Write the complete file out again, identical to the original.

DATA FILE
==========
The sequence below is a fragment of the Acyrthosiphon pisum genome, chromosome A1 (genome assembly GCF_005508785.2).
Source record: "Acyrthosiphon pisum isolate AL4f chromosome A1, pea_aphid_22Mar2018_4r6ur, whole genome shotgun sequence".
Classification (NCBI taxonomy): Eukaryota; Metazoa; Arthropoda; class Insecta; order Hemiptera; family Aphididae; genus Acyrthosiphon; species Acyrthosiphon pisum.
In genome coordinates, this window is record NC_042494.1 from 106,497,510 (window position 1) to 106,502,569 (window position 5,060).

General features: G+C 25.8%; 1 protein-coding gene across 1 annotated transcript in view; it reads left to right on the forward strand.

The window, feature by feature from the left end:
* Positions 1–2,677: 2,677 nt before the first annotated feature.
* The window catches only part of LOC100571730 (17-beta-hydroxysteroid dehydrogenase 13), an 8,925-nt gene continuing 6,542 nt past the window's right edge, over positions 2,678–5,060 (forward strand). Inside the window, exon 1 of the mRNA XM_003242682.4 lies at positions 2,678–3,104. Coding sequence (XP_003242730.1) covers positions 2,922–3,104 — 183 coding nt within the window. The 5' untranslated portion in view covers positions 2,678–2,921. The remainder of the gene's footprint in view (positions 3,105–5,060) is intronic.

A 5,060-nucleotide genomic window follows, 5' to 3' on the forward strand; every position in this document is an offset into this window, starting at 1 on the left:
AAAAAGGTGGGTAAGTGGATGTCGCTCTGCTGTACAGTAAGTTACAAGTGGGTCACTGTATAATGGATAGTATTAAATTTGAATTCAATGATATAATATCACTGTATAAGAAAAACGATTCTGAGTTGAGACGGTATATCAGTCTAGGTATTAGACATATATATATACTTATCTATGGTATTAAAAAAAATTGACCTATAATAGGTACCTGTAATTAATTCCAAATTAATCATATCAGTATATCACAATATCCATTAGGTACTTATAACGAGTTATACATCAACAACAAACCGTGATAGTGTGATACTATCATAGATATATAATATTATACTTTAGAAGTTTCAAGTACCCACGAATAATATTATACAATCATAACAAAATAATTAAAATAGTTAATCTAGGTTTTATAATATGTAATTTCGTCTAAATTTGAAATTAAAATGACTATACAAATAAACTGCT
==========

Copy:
The sequence below is a fragment of the Acyrthosiphon pisum genome, chromosome A1 (genome assembly GCF_005508785.2).
Source record: "Acyrthosiphon pisum isolate AL4f chromosome A1, pea_aphid_22Mar2018_4r6ur, whole genome shotgun sequence".
Classification (NCBI taxonomy): Eukaryota; Metazoa; Arthropoda; class Insecta; order Hemiptera; family Aphididae; genus Acyrthosiphon; species Acyrthosiphon pisum.
In genome coordinates, this window is record NC_042494.1 from 106,497,510 (window position 1) to 106,502,569 (window position 5,060).

General features: G+C 25.8%; 1 protein-coding gene across 1 annotated transcript in view; it reads left to right on the forward strand.

The window, feature by feature from the left end:
* Positions 1–2,677: 2,677 nt before the first annotated feature.
* The window catches only part of LOC100571730 (17-beta-hydroxysteroid dehydrogenase 13), an 8,925-nt gene continuing 6,542 nt past the window's right edge, over positions 2,678–5,060 (forward strand). Inside the window, exon 1 of the mRNA XM_003242682.4 lies at positions 2,678–3,104. Coding sequence (XP_003242730.1) covers positions 2,922–3,104 — 183 coding nt within the window. The 5' untranslated portion in view covers positions 2,678–2,921. The remainder of the gene's footprint in view (positions 3,105–5,060) is intronic.

A 5,060-nucleotide genomic window follows, 5' to 3' on the forward strand; every position in this document is an offset into this window, starting at 1 on the left:
AAAAAGGTGGGTAAGTGGATGTCGCTCTGCTGTACAGTAAGTTACAAGTGGGTCACTGTATAATGGATAGTATTAAATTTGAATTCAATGATATAATATCACTGTATAAGAAAAACGATTCTGAGTTGAGACGGTATATCAGTCTAGGTATTAGACATATATATATACTTATCTATGGTATTAAAAAAAATTGACCTATAATAGGTACCTGTAATTAATTCCAAATTAATCATATCAGTATATCACAATATCCATTAGGTACTTATAACGAGTTATACATCAACAACAAACCGTGATAGTGTGATACTATCATAGATATATAATATTATACTTTAGAAGTTTCAAGTACCCACGAATAATATTATACAATCATAACAAAATAATTAAAATAGTTAATCTAGGTTTTATAATATGTAATTTCGTCTAAATTTGAAATTAAAATGACTATACAAATAAACTGCT